Every day, a different exhilaration. I climbed mountains around Seoul and across on the east coast near Sokcho, poked around temples and museums, walked an average of eight miles a day, interviewed people, visited memorials. Most mornings, I’d pad across my supremely comfortable studio apartment, read, check email, and drink coffee while gingko leaves twirled to the street in front of me. Then I’d do something: visit a new friend, or a translator or expert I’d been put in touch with, or head to see one of the thirty or so things left on my ever-growing to-do list. Maybe I’d even write somewhere.

I was never bored, never overburdened, never lonely. In fact, it was one of the most stimulating and relaxed periods of my life, and it kickstarted me into writing what will be my fourth collection. I’d been in a bit of a rut creatively, if I’m honest, and being in Bucheon ended it emphatically. I read on the flight from London to Incheon, and wrote on the flight from Incheon to London, despite having to buy an extra suitcase in Bucheon just to carry home my new books.

My Bucheon project was to write a short sequence of poems (some accompanied by photographs) about – or at least inspired by – the ‘DMZ’ or Demilitarized Zone, in fact one of the most militarised zones on earth, and the last hard, anachronistic front of the Cold War. Anyone who knows my work also knows that I’m fascinated by borders and ideological impositions, real and imagined, and the wider contexts of those borders.

My co-writer in residence, the Canadian-Korean novelist Jeff Noh, was using local experience to add fidelity to a novel he was finishing. Our projects had nothing in common, other than a need to experience places local to Bucheon. That’s all your project will need, in one form or another. And you will be assisted beyond all reason or expectation: the wonderful staff at the City of Literature office, Sunmin and Seoyoung, will do everything they can to ensure you have what you need, that you’re happy, and that your project has every chance of success. They won’t look over your shoulder. And you’ll have more facilities at your disposal than you could possibly use.

I’m no serial veteran of writers’ residencies, but I’m sure most of them come with obligations. The Bucheon programme seems to get the balance just right, or at least it did for me. I was asked to read three stories and provide short commentary, to give a reading, to take part in a panel discussion, to meet with the Mayor. Several writers and translators in Bucheon and Seoul (to which Bucheon is tethered by the subway) contacted me via the City of Literature offices, and I met with them too, for lively chats. I was invited to attend a book group discussion and then summarily invited to give a short impromptu talk on poetry, but this was because I am an academic, Jeff was not thus cajoled, I had fun, and I could’ve said no if I’d wanted to. I enjoyed feeling connected to city life in this (to me) unfamiliar land, and loved every social interaction and event I took part in. Importantly, though, I had most of my time to myself. I felt neither encumbered nor disconnected.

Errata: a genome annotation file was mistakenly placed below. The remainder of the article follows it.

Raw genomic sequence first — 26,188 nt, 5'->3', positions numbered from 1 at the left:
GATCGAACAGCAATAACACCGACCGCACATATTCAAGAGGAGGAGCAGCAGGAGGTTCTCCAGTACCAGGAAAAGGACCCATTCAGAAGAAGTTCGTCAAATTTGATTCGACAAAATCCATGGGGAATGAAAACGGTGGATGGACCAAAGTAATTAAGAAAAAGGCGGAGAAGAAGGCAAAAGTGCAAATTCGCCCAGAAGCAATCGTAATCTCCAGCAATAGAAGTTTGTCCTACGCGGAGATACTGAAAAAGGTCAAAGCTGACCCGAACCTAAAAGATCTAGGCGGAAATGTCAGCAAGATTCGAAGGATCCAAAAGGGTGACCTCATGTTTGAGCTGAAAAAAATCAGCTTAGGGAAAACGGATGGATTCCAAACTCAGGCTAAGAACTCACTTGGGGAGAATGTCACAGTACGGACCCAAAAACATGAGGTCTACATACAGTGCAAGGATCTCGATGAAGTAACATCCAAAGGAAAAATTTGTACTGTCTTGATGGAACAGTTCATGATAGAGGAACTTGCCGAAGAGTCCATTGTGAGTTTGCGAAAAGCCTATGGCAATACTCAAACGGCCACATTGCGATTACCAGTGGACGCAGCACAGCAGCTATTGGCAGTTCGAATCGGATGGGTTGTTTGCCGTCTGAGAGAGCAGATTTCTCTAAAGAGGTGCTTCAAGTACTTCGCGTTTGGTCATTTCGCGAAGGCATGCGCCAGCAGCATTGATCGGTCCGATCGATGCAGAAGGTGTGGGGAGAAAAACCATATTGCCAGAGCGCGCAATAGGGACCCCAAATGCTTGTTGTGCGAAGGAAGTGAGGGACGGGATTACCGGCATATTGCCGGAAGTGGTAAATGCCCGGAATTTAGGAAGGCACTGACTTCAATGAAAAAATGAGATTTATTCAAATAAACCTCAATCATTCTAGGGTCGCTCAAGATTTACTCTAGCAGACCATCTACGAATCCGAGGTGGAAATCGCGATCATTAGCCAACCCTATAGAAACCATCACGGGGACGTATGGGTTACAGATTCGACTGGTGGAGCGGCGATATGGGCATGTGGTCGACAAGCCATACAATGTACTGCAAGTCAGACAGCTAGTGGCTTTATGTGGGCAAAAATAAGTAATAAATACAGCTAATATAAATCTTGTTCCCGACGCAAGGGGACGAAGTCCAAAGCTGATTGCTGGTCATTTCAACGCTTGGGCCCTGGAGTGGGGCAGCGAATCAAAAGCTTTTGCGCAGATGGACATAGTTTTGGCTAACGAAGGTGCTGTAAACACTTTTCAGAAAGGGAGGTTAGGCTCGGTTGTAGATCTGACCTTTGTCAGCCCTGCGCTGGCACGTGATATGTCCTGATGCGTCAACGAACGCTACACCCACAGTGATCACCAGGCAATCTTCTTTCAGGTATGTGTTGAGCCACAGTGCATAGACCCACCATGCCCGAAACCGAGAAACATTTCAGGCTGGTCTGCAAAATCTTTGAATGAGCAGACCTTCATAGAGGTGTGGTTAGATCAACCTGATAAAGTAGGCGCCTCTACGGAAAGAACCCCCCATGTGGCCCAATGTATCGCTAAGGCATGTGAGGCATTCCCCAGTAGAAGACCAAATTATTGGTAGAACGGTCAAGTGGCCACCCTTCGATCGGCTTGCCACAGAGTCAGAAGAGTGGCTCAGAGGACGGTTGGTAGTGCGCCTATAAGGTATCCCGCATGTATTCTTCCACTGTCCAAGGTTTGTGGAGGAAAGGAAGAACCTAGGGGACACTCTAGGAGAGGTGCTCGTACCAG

This was all ahead of me, of course, when the call for applications landed in my inbox two years ago, and luckily I decided to open it and have a look. Unsurprisingly, the application form required me to outline my project. I’m resolutely not someone who tends to write what he sets out to write, for which reason I often shy away from accepting commissions unless they really do appeal. Moreover, I hadn’t previously had a project in mind: despite my genuine fascination with Korean history, ancient and modern, I’d previously had no imminent plans to travel there, so didn’t have any immediate ideas for a project that would require me to do so. Thinking this through took considerable time and thought, and ultimately whetted my appetite to the point of considerable hunger: by the time I’d finished my application, I felt desperate for it to succeed. Had I not been successful, I still think the process would’ve done something positive to and for me.

By comparison, the interview was simple. I’d prepared, of course, and added to my armchair knowledge of Korea a lot of information about Bucheon’s history and literary heritage. Expecting a serious grilling, I was then thrown off guard by the two lovely, intelligent, warm humans looking back at me from my screen, the aforementioned Seoyoung and Sunmin, who loved my engagement with their city and country but equally evidently wanted to get a sense of whether I shared any of their warmth: was I a real human, easy to talk to, engaging? Reader, somehow I managed to fool them into believing that I was. In any case, if you apply and reach interview, don’t forget to be yourself, and to let your passions shine through.

The 2022 Bucheon Writer in Residency programme is open for applications from writers, translators and graphic novel artists based in UNESCO Cities of Literature. The residency runs for seven weeks, for two writers, in October. More information can be found on the Bucheon UNESCO City of Literature website.

You can read in more detail about Rory’s time in Bucheon in his ‘Writer in Residence in South Korea’ articles on our blog.